Film Room: Special teams has good, and bad, surprises on Sunday

Welcome back to another edition of the Special Team Film Room, where today, we see what happened when the Steelers had to make an impromptu signing before Saturday’s 4pm deadline, to replace K Chris Boswell who showed up on the injury report the same morning.

Former Houston Texan… and New York Jet… and New York Giant, Randy Bullock, was brought in on short notice, and ended up accounting for 10 of the Steelers 24 points in a 24-14 win on Sunday.

Considering the up-and-down storyline of whether Bullock would sit or start, along with the recent memory of Josh Scobee screwing the Steelers over, having a reliable kicker is paramount. Entering a game where the Steelers had been thought to beat inferior competition, and were now hosting a red-hot Giants squad that won six straight, there was definitely concern that if Boswell couldn’t perform, hopefully (hopefully) Bullock could.

And for the most part, Bullock did alright.

His first kick of the night, wasn’t an easy one: a 44-yard field goal attempt into the notorious open-end of Heinz Field, on a windy afternoon no less.

The try was good, and the Steelers went up by a baseball score of 5-0 early.

Bullock’s next kick, however, put the special teams unit in a jackpot.

Wearing Michael Vick‘s old number 2, Bullock’s boot stopped short of the Giants endzone, at the 7 and into the hands of the dangerous return man Dwayne Harris.

Harris would bring the ball back to the Giants 29.

There’s been a strong debate of whether the “sky kick” is an effective strategy to use with the new 2016 rule moving touchbacks to the 25 (off of kickoffs). Analytics suggest the extra 5 yards (to the 25) give teams a small advantage, percentage-wise, in scoring off of drives that start from the 25 versus the 20.

Therefore kickers are attempting to let kicks hang, and fall short of the goal line, in an attempt to stop kicker returners short of the 25. Even a yard short is considered an analytical success.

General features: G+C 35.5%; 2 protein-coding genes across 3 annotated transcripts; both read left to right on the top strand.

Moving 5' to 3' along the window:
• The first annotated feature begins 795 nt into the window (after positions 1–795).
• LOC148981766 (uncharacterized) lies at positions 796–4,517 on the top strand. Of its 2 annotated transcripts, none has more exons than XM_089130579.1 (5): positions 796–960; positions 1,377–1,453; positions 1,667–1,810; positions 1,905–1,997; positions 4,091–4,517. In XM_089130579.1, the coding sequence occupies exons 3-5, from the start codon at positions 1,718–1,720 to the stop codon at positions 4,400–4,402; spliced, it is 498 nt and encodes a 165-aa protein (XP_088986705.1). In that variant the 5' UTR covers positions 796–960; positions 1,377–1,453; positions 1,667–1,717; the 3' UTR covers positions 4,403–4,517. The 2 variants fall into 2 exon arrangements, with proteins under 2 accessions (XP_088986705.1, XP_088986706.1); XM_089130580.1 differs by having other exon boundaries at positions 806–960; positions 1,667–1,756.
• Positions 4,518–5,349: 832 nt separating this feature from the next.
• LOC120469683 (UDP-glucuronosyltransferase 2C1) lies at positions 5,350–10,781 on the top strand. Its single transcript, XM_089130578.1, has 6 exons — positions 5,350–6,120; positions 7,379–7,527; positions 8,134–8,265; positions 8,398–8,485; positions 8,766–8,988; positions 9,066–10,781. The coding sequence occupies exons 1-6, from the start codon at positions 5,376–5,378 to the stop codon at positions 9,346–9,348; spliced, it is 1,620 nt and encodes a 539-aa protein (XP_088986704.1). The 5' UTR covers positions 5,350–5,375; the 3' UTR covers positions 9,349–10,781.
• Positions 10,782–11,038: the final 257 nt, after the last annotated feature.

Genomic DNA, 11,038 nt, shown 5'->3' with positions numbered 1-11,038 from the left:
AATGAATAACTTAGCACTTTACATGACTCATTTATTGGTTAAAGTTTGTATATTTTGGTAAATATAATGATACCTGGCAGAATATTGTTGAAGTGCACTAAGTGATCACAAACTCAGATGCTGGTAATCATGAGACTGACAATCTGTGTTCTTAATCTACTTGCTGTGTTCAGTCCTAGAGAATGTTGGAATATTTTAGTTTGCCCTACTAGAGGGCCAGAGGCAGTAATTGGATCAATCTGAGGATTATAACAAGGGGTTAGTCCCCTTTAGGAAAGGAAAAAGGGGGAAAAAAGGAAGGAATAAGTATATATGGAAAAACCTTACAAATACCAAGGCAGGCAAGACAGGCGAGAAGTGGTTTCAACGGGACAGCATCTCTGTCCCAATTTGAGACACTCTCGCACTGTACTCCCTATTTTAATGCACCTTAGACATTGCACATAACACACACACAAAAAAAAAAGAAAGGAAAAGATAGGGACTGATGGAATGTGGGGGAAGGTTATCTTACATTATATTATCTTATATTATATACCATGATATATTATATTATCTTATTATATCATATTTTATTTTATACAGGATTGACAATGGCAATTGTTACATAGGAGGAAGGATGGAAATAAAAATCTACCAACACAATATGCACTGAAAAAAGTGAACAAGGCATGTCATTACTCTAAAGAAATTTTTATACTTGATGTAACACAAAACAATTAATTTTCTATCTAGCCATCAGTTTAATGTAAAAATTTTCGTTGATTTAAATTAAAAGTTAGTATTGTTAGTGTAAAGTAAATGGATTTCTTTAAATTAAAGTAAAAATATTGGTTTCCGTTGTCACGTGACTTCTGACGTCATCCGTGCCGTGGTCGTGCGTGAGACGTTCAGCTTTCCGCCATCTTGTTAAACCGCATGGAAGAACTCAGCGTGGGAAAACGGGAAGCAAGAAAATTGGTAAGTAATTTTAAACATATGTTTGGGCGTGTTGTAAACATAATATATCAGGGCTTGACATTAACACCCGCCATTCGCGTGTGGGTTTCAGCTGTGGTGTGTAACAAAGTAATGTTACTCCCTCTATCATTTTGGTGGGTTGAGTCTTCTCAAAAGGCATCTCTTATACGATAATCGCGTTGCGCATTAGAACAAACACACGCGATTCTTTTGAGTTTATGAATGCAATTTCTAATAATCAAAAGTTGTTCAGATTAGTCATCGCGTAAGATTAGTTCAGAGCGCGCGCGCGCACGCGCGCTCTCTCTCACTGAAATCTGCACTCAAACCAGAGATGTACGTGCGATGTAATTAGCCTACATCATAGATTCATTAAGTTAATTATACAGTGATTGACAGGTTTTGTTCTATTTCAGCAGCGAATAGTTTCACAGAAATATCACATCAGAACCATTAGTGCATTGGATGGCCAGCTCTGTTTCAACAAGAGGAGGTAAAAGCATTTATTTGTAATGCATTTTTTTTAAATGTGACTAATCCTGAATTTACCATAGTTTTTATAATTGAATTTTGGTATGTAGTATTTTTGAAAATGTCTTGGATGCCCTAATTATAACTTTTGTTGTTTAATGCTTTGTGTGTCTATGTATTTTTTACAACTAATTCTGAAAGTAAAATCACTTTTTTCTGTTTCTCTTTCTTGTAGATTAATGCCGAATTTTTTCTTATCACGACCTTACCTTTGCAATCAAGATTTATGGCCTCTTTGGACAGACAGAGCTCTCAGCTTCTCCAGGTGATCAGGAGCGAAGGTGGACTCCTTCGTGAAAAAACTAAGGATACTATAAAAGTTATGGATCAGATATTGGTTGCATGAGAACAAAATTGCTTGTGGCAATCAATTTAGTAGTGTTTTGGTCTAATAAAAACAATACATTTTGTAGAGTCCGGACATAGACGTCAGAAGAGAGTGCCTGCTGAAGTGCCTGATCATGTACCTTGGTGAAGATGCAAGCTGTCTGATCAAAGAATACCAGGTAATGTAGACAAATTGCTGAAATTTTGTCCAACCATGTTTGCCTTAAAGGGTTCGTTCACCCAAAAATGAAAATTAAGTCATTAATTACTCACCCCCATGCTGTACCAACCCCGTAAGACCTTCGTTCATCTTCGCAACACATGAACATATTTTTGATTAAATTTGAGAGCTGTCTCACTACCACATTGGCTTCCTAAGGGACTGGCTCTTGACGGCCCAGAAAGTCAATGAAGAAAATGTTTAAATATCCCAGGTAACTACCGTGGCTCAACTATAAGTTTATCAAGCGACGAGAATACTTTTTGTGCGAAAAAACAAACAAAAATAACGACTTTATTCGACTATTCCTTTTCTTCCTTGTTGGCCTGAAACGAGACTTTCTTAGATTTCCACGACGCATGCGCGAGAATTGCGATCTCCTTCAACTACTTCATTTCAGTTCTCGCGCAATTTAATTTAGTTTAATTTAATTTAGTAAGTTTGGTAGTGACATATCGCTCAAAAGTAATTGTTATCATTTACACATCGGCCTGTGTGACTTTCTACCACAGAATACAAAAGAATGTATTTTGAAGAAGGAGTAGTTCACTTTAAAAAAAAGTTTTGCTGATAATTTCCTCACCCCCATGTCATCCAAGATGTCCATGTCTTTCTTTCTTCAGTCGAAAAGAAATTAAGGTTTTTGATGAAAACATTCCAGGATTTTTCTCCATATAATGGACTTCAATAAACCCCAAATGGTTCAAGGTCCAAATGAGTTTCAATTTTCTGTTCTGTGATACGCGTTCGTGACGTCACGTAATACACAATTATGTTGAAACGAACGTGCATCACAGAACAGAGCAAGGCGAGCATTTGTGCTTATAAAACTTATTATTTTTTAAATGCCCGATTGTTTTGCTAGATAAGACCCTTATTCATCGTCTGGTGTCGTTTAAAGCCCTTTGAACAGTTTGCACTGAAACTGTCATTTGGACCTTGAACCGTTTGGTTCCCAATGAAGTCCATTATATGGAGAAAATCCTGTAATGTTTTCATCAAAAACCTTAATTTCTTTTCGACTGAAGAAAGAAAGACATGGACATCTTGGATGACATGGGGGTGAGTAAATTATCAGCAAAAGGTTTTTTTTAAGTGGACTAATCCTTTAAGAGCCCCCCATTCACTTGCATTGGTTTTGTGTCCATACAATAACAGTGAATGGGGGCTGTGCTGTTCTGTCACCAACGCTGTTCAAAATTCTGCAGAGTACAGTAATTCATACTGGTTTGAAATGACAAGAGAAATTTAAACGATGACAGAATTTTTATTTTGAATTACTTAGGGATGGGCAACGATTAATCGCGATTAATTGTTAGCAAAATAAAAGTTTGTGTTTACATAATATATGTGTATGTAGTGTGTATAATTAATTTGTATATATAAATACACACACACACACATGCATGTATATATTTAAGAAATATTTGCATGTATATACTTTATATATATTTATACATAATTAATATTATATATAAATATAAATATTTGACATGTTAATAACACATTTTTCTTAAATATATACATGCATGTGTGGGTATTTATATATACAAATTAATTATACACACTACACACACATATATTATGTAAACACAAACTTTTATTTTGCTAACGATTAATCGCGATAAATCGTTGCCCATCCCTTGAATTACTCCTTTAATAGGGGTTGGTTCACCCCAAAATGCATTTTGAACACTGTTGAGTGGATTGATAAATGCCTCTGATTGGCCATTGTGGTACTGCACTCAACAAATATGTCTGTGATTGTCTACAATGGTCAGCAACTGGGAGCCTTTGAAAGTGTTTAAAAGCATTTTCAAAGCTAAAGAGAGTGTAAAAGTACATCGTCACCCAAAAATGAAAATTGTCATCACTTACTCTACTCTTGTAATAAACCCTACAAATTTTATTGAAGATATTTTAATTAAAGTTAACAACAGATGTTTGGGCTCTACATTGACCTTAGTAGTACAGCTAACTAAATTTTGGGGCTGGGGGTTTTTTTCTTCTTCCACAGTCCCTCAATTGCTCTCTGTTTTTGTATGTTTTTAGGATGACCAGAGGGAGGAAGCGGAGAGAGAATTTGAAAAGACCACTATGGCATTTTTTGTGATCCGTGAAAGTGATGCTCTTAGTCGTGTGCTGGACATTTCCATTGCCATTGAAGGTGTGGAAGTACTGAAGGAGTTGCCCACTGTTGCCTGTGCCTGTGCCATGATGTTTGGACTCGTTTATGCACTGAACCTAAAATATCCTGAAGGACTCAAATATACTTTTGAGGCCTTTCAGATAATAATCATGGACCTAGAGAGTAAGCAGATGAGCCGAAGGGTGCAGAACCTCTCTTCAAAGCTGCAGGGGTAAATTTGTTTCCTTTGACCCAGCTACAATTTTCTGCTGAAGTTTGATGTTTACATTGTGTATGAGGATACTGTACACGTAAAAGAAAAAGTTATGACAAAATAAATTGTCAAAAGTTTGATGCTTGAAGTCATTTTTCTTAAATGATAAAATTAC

Bullock, however, misses the mark, and the Giants get an advantage in their favor; which could’ve easily been a mistake on his part, having not kicked in a game for months.

Bullock wouldn’t get to try a PAT on the Steelers first touchdown, but he would nail a 34-yard field goal before the end of the half, that would put the Steelers up 14-0.

Bullock’s last attempt sealed the game for the Steelers, but it wasn’t pretty.

Once again kicking into the open-end of the stadium, Bullock would attempt a 38-yard field goal.

The ball sails, and hits an upright… but in.

The kick is good, and the Steelers are up 24-7, before Bullock hits another short kickoff.

This sky kick attempt was more of a line drive which lands at New York’s 10, and has little hang time for returner Bobby Rainey.

Rainey runs 38 yards and gets the Giants all the way up to midfield (on their own 48).

Six plays later, New York would put up 7 more points, and close the gap 24-14, which ended as the final.

Much of that final drive was due to the Steelers sticking with a prevent defense, but it’s important to note that the short, quick kick, and poor return coverage, set the defense up for failure. A better job will need done in future games, as special teams becomes even more of a focus this season, with many fans inquiring about whether special teams coach Danny Smith’s job is in jeopardy.

I don’t believe it is.

Like the offensive and defensive units, Smith has had to deal with injuries vacating spots on special teams. When a player is injured, say on defense, a player that contributes to special teams may suddenly become unavailable and need replaced. Combine this inconsistency with special team aces such as Darrius Heyward-Bey and Shamarko Thomas nursing injuries as well, and it’s easy to see why this unit has been, inconsistent.

Regardless, the “next man up” mentality must also apply to special teams. Considering the rush job to get Bullock in on a day’s notice, and the 10 points off his foot, I’m willing to give a play (or two) a pass.

Given the circumstances, the coaching may actually attribute to less of a liability, than more of a liability: stay tuned to see if this one game is a small sample size that should be disregarded!

 

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